The Penns were oblivious to the fire which had broken out in their kitchen just a few doors away.

Neighbours Marlon Nathan and his daughter, Tali, were arriving home after fetching takeaways when they saw rising flames in the kitchen of the flat next door to theirs. Had they been a few minutes earlier, they wouldn’t have seen the fire.

“As we rounded the stairs and turned left, we saw flames and thick black smoke coming from Jonathan and Simone’s kitchen. We dumped our bags and takeaways, and rushed to try get them out of there,” said Tali, 23.

Working together, the father and daughter team sprang into action and began screaming and knocking at the door to the flat. Pandemonium ensued as the family jumped out of bed and were greeted by a wall of smoke.

Simone, who writes a blog titled Mothers’ Nature, related her experience the next day. “In the glass windowpane above the front door we could see burning orange reflections. We all started to cough. We couldn’t breathe. The children were screaming. Jonny was trying to pull us away from the flames and the smoke into the lounge. He was scared the blaze was in the passage. He knew not to touch the handles. He knew not to open any doors. He thought we were trapped.

“I fumbled with the keys, one arm over my mouth. I couldn’t remember how keys worked. I couldn’t remember how the door worked.”

She told the SA Jewish Report that at that moment, she feared for their lives.

As Marlon was about to kick down the front door, it opened, and frantically, he pulled Simone, Judah, and Ayden out. The little girl, disorientated, ran back inside when she couldn’t see her father through the smoke. Marlon ran headlong into the smoke to retrieve her.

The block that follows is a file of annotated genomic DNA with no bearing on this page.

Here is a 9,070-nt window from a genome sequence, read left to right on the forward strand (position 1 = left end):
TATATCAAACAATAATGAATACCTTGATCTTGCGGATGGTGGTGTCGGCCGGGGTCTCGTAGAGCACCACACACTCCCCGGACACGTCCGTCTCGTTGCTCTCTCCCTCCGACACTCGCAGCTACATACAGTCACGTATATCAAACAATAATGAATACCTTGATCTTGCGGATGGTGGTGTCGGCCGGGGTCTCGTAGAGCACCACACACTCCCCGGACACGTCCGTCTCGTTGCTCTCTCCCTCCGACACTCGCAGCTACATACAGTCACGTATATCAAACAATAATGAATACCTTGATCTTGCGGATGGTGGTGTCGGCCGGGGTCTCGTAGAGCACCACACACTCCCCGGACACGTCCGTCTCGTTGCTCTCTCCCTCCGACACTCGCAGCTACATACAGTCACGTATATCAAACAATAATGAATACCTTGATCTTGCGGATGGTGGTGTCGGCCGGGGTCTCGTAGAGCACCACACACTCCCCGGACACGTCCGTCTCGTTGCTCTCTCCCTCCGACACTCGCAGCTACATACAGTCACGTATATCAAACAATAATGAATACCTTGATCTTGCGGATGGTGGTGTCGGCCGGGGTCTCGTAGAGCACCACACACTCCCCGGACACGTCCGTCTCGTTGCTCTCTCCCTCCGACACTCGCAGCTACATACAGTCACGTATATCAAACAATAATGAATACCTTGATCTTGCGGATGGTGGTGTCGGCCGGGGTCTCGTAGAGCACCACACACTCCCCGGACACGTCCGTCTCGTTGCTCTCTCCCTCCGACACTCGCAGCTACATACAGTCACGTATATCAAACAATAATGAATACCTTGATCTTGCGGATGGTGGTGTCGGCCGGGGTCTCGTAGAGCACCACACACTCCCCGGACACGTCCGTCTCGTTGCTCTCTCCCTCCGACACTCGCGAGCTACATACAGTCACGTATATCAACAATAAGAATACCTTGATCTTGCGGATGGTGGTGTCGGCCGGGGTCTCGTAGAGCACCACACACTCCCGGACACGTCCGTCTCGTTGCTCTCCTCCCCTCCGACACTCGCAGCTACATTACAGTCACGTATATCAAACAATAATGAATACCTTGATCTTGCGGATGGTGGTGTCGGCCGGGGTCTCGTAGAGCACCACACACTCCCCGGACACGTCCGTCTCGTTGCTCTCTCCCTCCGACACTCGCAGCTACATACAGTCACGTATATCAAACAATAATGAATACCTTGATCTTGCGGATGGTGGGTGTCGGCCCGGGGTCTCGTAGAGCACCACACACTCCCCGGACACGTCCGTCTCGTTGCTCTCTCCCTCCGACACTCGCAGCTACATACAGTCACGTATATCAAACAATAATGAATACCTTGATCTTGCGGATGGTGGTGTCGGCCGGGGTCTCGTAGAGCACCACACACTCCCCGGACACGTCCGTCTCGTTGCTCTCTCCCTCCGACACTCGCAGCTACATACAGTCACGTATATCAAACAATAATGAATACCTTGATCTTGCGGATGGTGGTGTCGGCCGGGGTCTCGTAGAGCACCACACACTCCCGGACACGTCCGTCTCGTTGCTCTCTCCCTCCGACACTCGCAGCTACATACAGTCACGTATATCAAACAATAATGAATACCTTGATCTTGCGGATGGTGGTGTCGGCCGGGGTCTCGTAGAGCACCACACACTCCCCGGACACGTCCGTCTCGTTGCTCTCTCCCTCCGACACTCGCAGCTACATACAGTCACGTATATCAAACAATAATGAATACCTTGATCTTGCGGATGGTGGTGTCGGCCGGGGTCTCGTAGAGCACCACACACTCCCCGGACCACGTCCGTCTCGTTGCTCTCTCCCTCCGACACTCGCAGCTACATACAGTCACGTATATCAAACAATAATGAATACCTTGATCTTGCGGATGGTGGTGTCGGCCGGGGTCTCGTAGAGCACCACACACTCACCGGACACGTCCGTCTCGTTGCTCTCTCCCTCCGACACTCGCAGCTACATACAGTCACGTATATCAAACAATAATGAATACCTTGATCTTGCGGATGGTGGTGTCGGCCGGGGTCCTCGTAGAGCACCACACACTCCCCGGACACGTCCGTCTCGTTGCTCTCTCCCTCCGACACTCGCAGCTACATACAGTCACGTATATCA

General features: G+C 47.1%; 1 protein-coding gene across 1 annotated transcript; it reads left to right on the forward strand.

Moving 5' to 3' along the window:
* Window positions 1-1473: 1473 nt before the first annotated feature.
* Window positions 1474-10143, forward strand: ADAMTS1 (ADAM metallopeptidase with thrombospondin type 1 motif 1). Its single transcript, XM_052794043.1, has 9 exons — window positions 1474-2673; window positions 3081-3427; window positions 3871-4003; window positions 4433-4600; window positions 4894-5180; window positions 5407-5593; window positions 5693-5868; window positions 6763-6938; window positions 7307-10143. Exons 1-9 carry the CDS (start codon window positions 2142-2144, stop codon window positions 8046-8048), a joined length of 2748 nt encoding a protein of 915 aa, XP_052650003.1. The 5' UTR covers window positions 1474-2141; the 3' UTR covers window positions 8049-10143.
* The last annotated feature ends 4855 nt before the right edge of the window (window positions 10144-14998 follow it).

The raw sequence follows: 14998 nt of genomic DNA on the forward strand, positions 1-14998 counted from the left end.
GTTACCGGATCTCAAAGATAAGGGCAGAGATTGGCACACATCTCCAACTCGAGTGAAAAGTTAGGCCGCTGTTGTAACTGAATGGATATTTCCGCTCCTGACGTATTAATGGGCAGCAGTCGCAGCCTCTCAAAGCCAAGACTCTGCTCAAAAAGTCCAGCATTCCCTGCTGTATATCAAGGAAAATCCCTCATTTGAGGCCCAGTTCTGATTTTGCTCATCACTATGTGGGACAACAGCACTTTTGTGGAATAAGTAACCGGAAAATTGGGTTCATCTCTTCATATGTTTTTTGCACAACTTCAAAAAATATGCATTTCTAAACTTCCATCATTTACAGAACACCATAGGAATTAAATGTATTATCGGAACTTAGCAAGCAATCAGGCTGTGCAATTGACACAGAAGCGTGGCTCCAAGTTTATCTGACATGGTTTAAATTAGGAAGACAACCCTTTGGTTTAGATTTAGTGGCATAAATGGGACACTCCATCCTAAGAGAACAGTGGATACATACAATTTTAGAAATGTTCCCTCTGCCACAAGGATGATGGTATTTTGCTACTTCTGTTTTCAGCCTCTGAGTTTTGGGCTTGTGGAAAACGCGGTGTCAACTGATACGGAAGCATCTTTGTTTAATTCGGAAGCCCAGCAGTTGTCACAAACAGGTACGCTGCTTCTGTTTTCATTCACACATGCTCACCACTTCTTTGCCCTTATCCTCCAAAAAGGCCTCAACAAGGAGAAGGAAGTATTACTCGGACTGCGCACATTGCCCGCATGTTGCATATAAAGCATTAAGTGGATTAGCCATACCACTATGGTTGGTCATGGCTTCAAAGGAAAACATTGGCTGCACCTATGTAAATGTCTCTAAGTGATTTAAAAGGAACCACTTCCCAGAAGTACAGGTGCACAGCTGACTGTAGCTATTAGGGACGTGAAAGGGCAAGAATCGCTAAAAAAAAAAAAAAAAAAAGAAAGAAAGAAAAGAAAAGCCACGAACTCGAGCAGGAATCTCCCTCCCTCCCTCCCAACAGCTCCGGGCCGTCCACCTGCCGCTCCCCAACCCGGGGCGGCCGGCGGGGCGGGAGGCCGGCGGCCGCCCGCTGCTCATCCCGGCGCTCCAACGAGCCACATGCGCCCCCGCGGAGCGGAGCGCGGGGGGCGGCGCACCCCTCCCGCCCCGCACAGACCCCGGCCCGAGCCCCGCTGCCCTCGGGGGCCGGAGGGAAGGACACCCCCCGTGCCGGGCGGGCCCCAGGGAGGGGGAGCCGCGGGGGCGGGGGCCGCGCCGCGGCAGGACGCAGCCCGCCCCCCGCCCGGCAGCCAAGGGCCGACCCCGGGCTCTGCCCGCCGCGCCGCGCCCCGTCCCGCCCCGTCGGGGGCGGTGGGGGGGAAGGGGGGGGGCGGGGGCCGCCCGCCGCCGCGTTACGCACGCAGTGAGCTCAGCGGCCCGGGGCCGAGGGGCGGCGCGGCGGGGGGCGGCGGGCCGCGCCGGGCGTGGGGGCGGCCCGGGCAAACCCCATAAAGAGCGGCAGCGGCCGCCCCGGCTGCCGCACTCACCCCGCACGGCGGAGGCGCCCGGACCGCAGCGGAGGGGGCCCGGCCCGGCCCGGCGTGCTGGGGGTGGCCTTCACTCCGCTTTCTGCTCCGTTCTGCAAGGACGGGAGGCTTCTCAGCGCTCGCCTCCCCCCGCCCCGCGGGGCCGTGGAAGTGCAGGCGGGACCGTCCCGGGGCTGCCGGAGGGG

Tali, a student nurse currently working the COVID-19 wards at Milpark Hospital, said, “I’ve seen my share of trauma, but it’s entirely different when you see your father dash into a fire.”

Once the family was safe, Marlon said his focus turned to extinguishing the fire which was getting out of control.

“My priority was first to get the family out of the flat, and then to contain the spread of the fire. There are 88 flats with many elderly residents. I had no time to think about anything other than putting out that fire,” he said.

Jonathan and Marlon ran through the building collecting fire extinguishers to battle the flames.

Security guard Prince Elliot used large buckets of water to put out the last of the fire.

A distraught Judah was worried about his two birds, Tweety and Koko, whom he had left behind in all the commotion. He was calmed when a firefighter much later appeared clutching a perfectly intact bird cage containing two finches.

“That was when I broke down. Every single Penn was safe and accounted for,” said Simone.

The family believe a surge caused by the power outage caused a spark which ignited the fire. “We suspect a spark landed on a large tablecloth I had folded in the kitchen,” said Simone.

Relieved and grateful, she said, “I think Hashem sent angels in the form of Marlon and Tali, and then Prince. But of course we owe everything to Marlon. We owe him our life. He and Tali appeared at the exact right moment. I shudder to think what five minutes either way would have meant.”

Marlon, 56, who has been treated for smoke inhalation said, “I’m not a hero. I just did what anybody in that situation would’ve done.”

He was meant to be in Israel for his daughter’s wedding, but cancelled his trip the day before the fire. His daughter says she now knows why. “He was meant to be here to save lives,” she said.

“I believe the family was minutes away from dying. The smoke was so heavy and thick, they would have died in their beds. They wouldn’t have got to the front door. You could hardly see them when they came out. It was scary,” said Marlon.

A firefighter told the SA Jewish Report it could have ended very differently. “This was a potentially deadly fire. One flat can take out the building. There are many different people living there with different needs, including elderly in wheelchairs. There is a petrol station next to it and restaurants. It was potentially very dangerous.”

The Penns say their experience has taught them a lot about fire prevention. They recommend keeping a fire extinguisher, installing smoke alarms, turning off the mains when the power is cut, and installing surge plugs for appliances.

Both the Penns and the Nathans are living with family members while their homes are cleaned and repaired.